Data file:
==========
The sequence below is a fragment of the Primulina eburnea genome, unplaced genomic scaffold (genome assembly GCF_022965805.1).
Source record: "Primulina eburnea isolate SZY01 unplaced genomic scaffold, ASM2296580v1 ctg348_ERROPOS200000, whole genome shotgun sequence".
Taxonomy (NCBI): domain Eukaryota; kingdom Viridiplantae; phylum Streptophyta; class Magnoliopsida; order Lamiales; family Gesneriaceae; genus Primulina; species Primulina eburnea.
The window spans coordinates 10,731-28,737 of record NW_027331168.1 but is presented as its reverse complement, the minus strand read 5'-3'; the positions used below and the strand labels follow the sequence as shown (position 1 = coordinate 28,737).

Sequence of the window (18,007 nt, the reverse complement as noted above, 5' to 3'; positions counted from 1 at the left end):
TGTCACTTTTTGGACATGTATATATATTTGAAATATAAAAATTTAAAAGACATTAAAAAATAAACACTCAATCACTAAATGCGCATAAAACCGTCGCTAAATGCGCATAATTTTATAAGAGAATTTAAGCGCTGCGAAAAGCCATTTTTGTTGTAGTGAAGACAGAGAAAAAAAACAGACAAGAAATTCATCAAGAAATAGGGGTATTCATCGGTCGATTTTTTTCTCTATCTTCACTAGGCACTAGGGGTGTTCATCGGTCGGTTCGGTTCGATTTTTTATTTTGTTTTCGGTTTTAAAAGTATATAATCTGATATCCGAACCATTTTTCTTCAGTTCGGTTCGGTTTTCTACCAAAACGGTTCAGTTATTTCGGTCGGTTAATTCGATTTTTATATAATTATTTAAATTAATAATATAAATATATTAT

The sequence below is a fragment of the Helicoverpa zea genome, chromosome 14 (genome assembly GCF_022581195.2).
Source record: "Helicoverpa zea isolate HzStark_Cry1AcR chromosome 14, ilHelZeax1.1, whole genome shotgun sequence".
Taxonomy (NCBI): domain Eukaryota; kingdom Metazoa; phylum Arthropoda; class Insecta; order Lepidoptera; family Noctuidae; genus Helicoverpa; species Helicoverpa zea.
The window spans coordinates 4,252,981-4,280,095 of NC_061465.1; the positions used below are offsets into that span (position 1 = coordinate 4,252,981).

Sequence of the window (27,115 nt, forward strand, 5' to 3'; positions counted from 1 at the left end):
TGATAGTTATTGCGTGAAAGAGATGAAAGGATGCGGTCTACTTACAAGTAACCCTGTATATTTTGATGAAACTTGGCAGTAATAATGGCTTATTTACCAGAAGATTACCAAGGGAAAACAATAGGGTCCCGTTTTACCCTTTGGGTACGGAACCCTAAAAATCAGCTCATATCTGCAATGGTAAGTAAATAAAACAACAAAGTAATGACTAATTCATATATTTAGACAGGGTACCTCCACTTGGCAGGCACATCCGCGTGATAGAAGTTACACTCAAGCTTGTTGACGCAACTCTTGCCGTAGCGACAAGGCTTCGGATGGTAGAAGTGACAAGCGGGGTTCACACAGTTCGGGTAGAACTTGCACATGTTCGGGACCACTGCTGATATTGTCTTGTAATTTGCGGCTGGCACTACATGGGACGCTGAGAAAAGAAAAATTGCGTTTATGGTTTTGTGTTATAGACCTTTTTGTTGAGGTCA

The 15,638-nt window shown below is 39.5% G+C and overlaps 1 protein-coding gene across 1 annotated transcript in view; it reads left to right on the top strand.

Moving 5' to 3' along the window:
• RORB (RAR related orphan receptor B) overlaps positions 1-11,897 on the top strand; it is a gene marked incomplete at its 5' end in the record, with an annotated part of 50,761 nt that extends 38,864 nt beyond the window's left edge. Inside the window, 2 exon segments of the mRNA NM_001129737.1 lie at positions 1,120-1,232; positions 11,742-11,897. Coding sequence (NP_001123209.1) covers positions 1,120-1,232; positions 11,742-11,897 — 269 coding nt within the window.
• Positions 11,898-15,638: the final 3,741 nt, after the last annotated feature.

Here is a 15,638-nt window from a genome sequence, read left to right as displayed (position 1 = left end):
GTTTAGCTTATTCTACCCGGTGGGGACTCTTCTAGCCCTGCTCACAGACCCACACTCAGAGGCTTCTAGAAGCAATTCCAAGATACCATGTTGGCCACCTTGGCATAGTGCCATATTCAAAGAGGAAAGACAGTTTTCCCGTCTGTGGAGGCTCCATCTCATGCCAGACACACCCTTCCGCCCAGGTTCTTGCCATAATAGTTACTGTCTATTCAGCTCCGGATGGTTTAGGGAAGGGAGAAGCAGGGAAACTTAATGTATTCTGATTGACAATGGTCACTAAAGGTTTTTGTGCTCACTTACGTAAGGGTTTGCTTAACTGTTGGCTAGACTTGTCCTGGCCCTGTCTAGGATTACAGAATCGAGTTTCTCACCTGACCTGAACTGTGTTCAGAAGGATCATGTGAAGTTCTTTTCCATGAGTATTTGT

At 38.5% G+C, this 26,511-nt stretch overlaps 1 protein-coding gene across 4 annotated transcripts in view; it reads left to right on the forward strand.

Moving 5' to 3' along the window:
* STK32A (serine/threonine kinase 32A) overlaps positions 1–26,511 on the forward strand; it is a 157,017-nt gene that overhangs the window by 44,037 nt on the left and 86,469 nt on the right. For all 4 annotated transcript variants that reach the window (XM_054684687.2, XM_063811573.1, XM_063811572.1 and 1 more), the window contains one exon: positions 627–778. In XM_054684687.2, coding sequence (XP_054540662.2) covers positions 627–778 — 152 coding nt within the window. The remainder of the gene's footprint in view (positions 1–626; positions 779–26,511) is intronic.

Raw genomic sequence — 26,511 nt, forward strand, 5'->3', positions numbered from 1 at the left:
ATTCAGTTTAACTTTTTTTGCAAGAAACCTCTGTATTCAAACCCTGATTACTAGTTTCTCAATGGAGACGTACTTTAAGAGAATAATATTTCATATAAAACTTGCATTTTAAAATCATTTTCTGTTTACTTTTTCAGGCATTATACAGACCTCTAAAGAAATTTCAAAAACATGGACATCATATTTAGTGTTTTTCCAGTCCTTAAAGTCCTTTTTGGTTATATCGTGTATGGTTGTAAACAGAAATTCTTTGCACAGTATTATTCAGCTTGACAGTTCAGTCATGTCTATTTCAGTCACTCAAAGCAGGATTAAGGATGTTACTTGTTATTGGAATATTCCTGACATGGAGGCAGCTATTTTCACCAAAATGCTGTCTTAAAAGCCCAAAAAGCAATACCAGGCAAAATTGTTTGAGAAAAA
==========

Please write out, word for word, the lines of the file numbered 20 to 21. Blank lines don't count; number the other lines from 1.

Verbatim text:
Moving 5' to 3' along the window:
* STK32A (serine/threonine kinase 32A) overlaps positions 1–26,511 on the forward strand; it is a 157,017-nt gene that overhangs the window by 44,037 nt on the left and 86,469 nt on the right. For all 4 annotated transcript variants that reach the window (XM_054684687.2, XM_063811573.1, XM_063811572.1 and 1 more), the window contains one exon: positions 627–778. In XM_054684687.2, coding sequence (XP_054540662.2) covers positions 627–778 — 152 coding nt within the window. The remainder of the gene's footprint in view (positions 1–626; positions 779–26,511) is intronic.